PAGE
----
Fruits, vegetables, honey, and high fructose corn syrup are common examples of fructose. In a randomized controlled study published in 2000 called CARMEN which tested 398 obese adults for a 6 month period using 3 variations of carb-rich diets, concluded fats and dietary fat consumption is a greater indication of diet-related weight gain. 9


Galactose

The primary source of galactose is in milk and dairy products, but almost always is linked to another sugar molecule, making it a disaccharide. 7


Disaccharides

This is the second type of simple carb which consists of two sugar molecules chemically bound together, making it slightly more difficult to break apart than a monosaccharide molecule. However, it is still very quick and very easy absorbed into the bloodstream.


There are 3 types of disaccharides, maltose, sucrose, and lactose.


Maltose (glucose + glucose)

If you like beer then probably like it. If you don’t, than you probably don’t.10 Maltose is not naturally found in any foods outside of sprouted grains.7


Sucrose (glucose + fructose)

Table sugar. This is the most common form of processed sugar. It is formed naturally in most plants and can be harvested in high concentrations to use as an added sweetener.


Lactose (glucose + galactose)

Another form of milk sugar naturally found in dairy products. This is the most common form to find galactose. Simple carbs are excellent to replenish depleted glycogen and glucose levels after extensive or prolonged periods of exercise.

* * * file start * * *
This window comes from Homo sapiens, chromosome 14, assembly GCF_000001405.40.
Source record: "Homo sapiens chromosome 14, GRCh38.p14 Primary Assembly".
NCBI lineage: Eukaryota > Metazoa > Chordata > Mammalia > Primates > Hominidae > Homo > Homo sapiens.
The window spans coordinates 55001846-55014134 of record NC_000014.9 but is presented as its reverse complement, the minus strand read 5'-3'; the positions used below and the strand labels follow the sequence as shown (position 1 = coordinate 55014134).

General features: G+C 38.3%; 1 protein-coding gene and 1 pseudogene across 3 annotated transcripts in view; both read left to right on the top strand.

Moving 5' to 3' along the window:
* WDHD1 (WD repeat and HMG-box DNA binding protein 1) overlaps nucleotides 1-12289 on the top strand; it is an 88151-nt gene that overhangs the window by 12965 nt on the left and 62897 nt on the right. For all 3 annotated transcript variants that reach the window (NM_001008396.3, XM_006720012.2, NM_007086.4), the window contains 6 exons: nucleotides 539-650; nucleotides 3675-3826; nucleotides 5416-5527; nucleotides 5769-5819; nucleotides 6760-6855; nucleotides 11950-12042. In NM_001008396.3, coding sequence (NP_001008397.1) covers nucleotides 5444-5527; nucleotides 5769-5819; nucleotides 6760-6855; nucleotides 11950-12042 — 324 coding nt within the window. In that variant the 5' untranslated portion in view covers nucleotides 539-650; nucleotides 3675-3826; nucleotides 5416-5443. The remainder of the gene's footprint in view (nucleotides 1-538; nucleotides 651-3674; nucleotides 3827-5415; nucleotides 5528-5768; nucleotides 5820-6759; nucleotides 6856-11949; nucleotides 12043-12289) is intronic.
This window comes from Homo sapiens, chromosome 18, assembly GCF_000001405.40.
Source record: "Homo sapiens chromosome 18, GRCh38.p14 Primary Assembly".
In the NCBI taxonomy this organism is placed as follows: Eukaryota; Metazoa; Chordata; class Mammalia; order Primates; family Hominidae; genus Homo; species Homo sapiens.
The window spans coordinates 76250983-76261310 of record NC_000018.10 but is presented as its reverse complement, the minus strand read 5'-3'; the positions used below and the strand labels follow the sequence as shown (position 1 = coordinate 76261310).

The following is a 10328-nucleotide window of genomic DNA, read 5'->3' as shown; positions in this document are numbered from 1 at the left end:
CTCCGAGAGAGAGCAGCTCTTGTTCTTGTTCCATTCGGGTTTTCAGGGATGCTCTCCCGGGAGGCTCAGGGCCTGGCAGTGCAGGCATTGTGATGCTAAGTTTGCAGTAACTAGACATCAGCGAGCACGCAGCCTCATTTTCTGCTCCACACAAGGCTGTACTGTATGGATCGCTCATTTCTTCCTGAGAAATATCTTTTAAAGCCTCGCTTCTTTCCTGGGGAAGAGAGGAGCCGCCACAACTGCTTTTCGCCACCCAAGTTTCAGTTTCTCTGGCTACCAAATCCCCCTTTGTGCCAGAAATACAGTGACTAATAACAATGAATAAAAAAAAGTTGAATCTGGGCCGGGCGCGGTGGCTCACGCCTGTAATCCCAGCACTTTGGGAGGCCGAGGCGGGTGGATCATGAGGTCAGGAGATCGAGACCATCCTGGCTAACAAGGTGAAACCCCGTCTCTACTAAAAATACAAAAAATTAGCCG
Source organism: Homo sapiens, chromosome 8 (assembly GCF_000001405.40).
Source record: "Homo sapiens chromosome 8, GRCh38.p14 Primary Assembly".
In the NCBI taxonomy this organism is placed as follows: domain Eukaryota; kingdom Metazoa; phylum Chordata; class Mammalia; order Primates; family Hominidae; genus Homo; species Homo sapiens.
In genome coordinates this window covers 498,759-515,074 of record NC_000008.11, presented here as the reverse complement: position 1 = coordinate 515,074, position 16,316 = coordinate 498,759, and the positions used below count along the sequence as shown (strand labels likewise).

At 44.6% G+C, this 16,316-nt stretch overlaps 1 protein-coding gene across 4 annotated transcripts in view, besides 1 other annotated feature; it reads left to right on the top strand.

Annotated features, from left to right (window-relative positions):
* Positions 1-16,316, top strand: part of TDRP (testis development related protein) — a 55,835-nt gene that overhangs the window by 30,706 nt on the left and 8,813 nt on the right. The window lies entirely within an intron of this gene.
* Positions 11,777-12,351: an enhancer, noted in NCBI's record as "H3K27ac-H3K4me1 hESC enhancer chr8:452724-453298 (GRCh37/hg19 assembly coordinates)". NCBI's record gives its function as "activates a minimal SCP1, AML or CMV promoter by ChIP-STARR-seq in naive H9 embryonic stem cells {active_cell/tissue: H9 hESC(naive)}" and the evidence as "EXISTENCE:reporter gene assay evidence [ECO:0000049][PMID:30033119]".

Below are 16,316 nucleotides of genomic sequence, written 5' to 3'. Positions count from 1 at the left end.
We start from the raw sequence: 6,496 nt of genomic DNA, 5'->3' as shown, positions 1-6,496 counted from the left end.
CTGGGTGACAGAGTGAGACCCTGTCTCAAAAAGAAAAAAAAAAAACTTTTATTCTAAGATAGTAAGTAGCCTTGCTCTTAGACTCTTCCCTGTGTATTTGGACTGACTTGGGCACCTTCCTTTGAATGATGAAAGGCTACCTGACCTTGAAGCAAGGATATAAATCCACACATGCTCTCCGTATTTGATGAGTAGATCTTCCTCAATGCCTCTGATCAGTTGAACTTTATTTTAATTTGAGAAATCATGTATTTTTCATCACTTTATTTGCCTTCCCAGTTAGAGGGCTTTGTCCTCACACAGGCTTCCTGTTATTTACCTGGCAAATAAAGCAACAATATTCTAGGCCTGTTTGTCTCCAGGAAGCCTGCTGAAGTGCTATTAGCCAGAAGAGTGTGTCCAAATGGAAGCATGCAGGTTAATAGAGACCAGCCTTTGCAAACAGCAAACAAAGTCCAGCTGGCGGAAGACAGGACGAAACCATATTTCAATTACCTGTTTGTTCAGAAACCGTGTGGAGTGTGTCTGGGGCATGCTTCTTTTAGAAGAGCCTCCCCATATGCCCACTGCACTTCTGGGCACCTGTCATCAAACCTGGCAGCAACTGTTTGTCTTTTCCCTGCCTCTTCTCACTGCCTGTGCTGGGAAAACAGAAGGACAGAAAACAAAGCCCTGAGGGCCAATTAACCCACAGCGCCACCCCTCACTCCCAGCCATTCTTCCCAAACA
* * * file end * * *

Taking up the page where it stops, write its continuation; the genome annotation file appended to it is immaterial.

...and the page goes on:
That said, an overload of carbs will spike the production of insulin, a hormone the body produces to help regulate blood sugar and signal to the liver to halt glycogenolysis.


If blood glucose concentration remains high for a prolonged period of time, other metabolic health issues are likely to occur. An example of this would be insulin resistance and type-2 diabetes.


Insulin resistance - the bodies natural ability to recognize blood sugar spikes and regulate them via the production of insulin - is hindered, often leading to type-2 diabetes, which is the bodies inability to produce insulin at all.


Lately there have been advancements in technology which allow a continuous glucose monitor (CGM) to be used by those who don’t have diabetes.


Although the technology was originally invested to help diabetic patients monitor and control their blood sugar levels, glucose monitors are a great way to learn about your body and how it responds to various foods and sugars you may consume.


Complex Carbs

These can be found naturally in starchy foods, nuts, seeds, and even people. Complex carbs are a type of sugar structure called polysaccharides. These are, as the name suggest, more than 2 sugar molecules long and make up the majority of the earth’s biomass.12 Polysaccharides can be found in 3 types; starch, glycogen, and fiber.


Starch

Starches are “the storage form of carbs for plants”. Some starchy foods have an interesting property where, once cooked and cooled, they turn into a more complex carb.


An example of this would be oats in oatmeal. Oats are a complex carb consisting of fiber and starch, but once heated and cooled they turn into an even more complex structure called a resistant starch.


Resistant starches have been shown to have a stabilizing effect on blood sugar and positive effects on insulin resistance.


Glycogen

If starch is the carb stores for plants, glycogen is the carb stores for animals. Housed primarily in the muscles and liver, glucose is turned into glycogen when too much sugar is circulating in the blood, and/or the animal has been sedentary for extended periods of time.


When we talk about athletic recovery, this is why we give the body a physical rest period - to make it easier for it to replenish lost stores.